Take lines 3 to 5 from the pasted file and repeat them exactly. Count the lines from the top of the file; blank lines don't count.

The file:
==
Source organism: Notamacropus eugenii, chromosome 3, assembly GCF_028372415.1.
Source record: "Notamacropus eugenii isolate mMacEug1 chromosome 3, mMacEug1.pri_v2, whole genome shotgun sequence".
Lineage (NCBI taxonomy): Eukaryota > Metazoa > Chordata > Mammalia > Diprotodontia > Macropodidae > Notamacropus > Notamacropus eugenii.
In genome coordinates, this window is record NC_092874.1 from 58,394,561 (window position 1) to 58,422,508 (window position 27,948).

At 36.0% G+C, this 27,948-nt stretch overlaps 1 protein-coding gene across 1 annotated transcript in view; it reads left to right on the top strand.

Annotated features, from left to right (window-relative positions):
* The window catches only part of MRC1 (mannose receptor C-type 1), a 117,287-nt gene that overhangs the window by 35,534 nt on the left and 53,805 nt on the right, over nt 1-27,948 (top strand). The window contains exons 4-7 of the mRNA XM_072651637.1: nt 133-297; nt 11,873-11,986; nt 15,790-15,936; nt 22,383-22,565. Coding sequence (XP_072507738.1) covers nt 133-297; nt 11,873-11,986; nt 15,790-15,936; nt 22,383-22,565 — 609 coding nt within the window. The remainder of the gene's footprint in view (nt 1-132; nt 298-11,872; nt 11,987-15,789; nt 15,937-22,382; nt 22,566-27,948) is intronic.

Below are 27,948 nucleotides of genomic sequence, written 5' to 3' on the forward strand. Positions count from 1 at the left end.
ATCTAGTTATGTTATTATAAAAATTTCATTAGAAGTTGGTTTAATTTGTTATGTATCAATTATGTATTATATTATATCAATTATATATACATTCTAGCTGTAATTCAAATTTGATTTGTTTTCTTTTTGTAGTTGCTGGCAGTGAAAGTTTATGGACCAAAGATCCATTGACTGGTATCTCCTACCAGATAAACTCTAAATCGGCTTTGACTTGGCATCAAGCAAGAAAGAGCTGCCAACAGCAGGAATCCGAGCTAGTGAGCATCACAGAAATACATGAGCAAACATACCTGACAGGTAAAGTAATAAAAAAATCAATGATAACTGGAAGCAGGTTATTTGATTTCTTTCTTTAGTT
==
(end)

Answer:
Lineage (NCBI taxonomy): Eukaryota > Metazoa > Chordata > Mammalia > Diprotodontia > Macropodidae > Notamacropus > Notamacropus eugenii.
In genome coordinates, this window is record NC_092874.1 from 58,394,561 (window position 1) to 58,422,508 (window position 27,948).

At 36.0% G+C, this 27,948-nt stretch overlaps 1 protein-coding gene across 1 annotated transcript in view; it reads left to right on the top strand.